Riskonnect offers the platform and data services that can unify these separate and siloed solutions. Consolidating claims data, safety reporting, training documents, compliance reports, and other risk management information under one unified hierarchy eases data-sharing without compromising data integrity. It allows risk managers to see the full impact of each risk and understand them in context.

Take the example of a fast food restaurant. A patron comes in for lunch and discovers a bone in his chicken sandwich, which is a safety risk for the customer and a liability risk for the restaurant. The customer complains to the manager, who files an incident report. Then the unhappy customer goes home and shares his experience on social media, denigrating the restaurant for its poorly prepared food. Now that bone is a reputational risk that could affect other restaurant locations as well.

“What we’re seeing is these risk managers are having greater visibility into these risks, and they’re starting to ask us for more information,” Rodriguez said. “They want to be able to see the operational impact of a reputational risk and determine how to mitigate it.”

Rodriguez described another client who was seeing a lot of claims tied to environmental health and safety, but couldn’t determine where the common vulnerability was that was allowing things to slip through the cracks. Part of the problem was that the claims management team and the safety team weren’t communicating.

If there was an injury, the safety team would file a report, but the claims team did not have access to their system and thus could not see the report. They would not know about the incident until the injured employee filed a workers’ compensation claim.

“Safety reporting should be tied to claims, which should be tied to safety auditing,” Rodriguez said. “The injury report should be filed in the same system as claims so that the claims team can identify that report as a potentially insurable risk. When data is integrated, they know what’s coming.”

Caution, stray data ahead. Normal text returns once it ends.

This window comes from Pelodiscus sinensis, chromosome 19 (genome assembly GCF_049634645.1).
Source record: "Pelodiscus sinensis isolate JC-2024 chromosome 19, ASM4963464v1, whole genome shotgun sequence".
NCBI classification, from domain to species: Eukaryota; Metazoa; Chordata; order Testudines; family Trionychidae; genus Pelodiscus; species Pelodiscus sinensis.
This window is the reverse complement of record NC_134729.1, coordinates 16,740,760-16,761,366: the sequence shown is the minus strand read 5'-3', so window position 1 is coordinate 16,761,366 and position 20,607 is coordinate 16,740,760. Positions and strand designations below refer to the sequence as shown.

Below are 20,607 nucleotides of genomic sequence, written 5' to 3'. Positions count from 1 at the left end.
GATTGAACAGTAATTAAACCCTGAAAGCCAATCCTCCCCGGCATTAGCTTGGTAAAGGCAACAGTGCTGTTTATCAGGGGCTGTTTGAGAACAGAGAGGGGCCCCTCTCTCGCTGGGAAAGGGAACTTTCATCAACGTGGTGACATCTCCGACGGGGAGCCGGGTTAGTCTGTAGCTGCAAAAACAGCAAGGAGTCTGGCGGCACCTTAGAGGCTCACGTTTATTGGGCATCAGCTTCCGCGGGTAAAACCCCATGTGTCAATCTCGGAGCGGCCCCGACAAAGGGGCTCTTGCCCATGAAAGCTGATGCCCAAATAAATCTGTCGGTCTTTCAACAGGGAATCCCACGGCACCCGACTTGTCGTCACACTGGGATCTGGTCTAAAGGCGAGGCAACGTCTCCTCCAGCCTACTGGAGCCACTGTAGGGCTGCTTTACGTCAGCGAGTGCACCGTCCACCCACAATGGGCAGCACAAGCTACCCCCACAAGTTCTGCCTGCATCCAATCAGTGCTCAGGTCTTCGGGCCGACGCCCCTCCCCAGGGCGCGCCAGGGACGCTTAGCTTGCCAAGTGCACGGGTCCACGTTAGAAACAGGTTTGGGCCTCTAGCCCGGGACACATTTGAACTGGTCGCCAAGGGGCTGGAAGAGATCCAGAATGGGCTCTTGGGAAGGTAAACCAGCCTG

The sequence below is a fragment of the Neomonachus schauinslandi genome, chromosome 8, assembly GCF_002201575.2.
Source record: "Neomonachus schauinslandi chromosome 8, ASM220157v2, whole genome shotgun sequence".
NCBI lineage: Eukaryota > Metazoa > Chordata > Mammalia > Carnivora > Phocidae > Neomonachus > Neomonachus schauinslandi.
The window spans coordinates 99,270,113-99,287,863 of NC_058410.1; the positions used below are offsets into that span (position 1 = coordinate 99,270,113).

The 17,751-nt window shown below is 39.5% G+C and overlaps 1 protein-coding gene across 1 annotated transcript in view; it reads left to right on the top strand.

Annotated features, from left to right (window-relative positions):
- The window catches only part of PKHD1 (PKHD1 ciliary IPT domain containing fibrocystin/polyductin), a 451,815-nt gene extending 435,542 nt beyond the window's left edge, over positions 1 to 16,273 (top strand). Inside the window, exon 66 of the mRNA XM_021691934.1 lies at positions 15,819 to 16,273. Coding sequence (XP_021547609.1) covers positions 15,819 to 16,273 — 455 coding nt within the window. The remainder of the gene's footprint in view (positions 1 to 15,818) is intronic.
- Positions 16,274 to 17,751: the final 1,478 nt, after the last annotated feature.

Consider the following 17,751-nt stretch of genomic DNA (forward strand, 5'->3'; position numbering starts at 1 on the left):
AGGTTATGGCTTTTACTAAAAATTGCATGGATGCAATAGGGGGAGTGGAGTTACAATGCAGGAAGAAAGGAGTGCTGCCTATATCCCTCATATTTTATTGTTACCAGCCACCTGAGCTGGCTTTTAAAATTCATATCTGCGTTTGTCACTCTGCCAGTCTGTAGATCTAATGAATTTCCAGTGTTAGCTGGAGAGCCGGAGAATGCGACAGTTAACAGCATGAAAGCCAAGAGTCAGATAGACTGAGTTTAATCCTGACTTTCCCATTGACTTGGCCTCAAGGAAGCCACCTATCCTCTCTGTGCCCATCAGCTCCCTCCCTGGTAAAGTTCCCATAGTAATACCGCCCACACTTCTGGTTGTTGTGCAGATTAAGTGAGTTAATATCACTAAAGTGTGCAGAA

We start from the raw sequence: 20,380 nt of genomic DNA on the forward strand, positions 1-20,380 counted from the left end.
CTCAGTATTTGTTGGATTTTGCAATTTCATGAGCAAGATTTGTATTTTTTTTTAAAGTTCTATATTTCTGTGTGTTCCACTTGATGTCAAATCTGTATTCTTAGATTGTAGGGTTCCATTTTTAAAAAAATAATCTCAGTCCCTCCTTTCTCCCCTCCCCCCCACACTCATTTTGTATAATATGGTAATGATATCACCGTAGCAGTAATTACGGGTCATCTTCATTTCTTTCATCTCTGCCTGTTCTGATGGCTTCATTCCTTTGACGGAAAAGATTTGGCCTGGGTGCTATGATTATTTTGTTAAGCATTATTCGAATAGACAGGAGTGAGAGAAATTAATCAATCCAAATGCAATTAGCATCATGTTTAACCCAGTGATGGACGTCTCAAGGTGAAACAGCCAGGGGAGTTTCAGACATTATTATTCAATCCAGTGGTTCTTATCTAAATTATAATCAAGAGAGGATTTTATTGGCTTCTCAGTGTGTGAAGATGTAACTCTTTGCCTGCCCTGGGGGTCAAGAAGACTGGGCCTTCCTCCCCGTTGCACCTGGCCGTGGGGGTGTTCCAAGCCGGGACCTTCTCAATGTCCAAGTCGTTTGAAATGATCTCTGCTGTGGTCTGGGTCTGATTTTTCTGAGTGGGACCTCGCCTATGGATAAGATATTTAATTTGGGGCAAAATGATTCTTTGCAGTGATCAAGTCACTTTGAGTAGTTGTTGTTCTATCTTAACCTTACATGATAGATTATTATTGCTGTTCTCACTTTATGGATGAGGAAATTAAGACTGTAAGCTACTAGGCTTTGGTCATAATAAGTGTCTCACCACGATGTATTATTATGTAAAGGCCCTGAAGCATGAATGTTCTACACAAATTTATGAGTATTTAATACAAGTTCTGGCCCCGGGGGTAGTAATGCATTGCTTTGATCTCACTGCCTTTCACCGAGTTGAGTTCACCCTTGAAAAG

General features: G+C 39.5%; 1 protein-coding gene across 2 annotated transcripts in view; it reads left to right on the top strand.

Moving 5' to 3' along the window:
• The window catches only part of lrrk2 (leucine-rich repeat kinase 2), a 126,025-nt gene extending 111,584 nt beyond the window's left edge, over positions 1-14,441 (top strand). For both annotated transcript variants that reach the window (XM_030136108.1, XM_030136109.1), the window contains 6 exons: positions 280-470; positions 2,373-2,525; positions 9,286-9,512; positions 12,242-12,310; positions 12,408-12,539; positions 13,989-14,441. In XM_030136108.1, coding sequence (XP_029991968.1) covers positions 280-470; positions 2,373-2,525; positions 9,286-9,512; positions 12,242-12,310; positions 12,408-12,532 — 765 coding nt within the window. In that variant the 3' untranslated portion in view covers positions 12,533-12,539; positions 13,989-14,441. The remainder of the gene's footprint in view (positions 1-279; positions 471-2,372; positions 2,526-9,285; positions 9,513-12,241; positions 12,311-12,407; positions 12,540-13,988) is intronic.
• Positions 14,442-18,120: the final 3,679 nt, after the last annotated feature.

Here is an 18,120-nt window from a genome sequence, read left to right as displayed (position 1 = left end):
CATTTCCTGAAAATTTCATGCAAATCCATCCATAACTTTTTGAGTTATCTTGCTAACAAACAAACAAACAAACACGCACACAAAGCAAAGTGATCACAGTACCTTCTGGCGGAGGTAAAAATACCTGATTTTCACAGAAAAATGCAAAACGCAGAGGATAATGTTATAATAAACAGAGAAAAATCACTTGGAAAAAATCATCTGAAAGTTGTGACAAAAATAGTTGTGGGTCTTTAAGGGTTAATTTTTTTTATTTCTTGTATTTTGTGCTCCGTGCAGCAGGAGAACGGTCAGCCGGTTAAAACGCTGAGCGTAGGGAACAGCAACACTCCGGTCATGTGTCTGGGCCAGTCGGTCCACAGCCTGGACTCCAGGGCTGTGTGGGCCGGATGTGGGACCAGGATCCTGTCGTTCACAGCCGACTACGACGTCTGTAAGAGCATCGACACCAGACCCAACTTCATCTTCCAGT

“Any time you can break down the silos and create common sources of data, normalize them, and ease communication, you achieve an integrated risk management approach that ultimately helps to create efficiency and mitigate losses,” Rodriguez said.

Implementing Integrated Risk Management

Switching to one unified system works best when there is support from all departments. Managers of different business units will need to expand their view outward and look to synchronize their data collecting and reporting with their counterparts throughout the organization.

But there are also needs to be an appetite for integration at the executive and board level, Rodriguez said.

“We have clients that use five, six, seven different solutions of ours and may not have the required appetite to really normalize that data at the C-suite level. There needs to be a desire at that level to really put data to work and develop a purpose for it,” he said. “Otherwise, they’re just going to get another dashboard.”

This is where risk managers can take a leading role and elevate their strategic contribution to their organization.

“Risk managers already collect so much information, but with an integrated risk management approach they can bring better data to their bosses that has a clear purpose,” Rodriguez said. “Harnessing shared data can get risk managers a seat at the table.”

To learn more about integrated risk management solutions, visit https://riskonnect.com/.

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This article was produced by the R&I Brand Studio, a unit of the advertising department of Risk & Insurance, in collaboration with Riskonnect. The editorial staff of Risk & Insurance had no role in its preparation.




Riskonnect is the only global provider of Integrated Risk Management technology solutions. Built on the world’s leading cloud platform, Riskonnect finally allows you to break down the silos and unite your entire organization.

R&I Profile

Achieving Balance